Kosovo's prime minister on Monday pushed back against threats made by Turkey's president over a probe into the arrest and deportation of six Turkish citizens with ties to schools linked to the Fethullah Gulen movement, which Ankara blames for a failed 2016 coup.
It was on Saturday when Turkish President Recep Tayyip Erdogan said Kosovo Prime Minister Ramush Haradinaj would "pay" for dismissing his interior minister and intelligence chief for deporting the six from Kosovo without his permission.
"Since when have you started to defend those who attempted a coup against Turkey?" Erdogan asked, noting Turkey was the second country in the world to recognize Kosovo after the United States. "How can you [defend] these people who attempted a coup against Kosovo's brother country — Turkey? You will answer for this!"
Haradinaj, who said he was not informed about the operation, fired the two officials after a brief investigation "of all [state] structures that were involved" in the arrests, arguing that the deportations constituted a "violation of the decisionmaking hierarchy."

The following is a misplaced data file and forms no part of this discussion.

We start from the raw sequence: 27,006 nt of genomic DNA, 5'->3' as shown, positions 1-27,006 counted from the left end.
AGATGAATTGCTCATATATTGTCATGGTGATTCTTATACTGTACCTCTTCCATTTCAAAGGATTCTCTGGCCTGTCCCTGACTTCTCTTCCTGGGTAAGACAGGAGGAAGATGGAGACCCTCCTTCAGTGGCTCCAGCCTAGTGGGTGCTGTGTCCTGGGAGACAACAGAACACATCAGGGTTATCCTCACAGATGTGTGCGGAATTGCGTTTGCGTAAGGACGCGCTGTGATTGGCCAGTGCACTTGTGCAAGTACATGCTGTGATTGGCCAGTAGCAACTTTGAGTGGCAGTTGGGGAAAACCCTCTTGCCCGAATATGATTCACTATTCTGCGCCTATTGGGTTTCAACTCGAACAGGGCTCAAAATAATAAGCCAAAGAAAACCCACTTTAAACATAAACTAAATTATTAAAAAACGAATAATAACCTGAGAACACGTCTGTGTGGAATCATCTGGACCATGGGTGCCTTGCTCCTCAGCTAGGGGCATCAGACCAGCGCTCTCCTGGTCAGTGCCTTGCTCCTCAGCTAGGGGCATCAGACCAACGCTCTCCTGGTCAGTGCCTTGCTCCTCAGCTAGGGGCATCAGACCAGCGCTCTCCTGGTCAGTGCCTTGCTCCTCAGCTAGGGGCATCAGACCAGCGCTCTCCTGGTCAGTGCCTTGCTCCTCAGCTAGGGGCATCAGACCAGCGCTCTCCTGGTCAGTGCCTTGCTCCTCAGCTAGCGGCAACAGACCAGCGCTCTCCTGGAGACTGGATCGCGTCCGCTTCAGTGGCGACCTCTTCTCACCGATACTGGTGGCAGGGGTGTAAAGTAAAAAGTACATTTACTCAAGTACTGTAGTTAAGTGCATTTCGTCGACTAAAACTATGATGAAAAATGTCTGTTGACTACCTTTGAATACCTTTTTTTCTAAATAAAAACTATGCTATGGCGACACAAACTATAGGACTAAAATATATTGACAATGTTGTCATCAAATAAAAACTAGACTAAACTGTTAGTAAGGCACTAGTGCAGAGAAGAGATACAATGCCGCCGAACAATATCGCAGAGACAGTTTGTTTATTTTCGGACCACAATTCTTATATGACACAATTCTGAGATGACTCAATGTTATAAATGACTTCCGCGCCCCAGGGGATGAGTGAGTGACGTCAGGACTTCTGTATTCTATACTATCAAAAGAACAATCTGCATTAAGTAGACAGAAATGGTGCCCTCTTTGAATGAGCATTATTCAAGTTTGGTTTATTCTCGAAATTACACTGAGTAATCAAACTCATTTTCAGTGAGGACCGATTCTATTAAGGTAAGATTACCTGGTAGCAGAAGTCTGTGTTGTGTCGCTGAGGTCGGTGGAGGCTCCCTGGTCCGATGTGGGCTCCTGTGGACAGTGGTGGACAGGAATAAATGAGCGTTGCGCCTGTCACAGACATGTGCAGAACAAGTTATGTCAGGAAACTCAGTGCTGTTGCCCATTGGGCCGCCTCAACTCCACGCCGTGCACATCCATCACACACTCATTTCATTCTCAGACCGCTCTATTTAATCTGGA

On Monday, while addressing an event marking the 550th anniversary of the death of the Albanian national hero, George Kastrioti — who for 25 years fought against the Ottoman invasion — Haradinaj rejected Erdogan's demands.
"Kosovo and I have not intervened in Turkey's internal affairs, either in the past or today or in the future," he said. "Meanwhile, other people cannot on behalf of Kosovo take care of our own affairs at home. Let this be known to all."
Kosovo President Hashim Thaci last week said he was "disillusioned how [Kosovo's] relevant institutions" had failed to protect foreign citizens working in Kosovo, adding that he, too, had learned about it only after the arrest.
Kosovo's foreign ministry strongly denounced the action, saying that "the arrest and deportation of the Turkish citizens with a regular residence permit is in direct contradiction to international norms."
Turkey has been a principal backer of Kosovo, which declared independence in 2008. Turkish firms run the tiny Balkan country's sole airport and electricity network and are building two highways worth around $2 billion.
Ankara accuses Gulen, a Muslim cleric based in the United States, of masterminding a July 15, 2016, coup attempt and has declared his movement a terrorist operation. Gulen denies any link to the attempted coup.
This story originated in VOA's Albanian Service.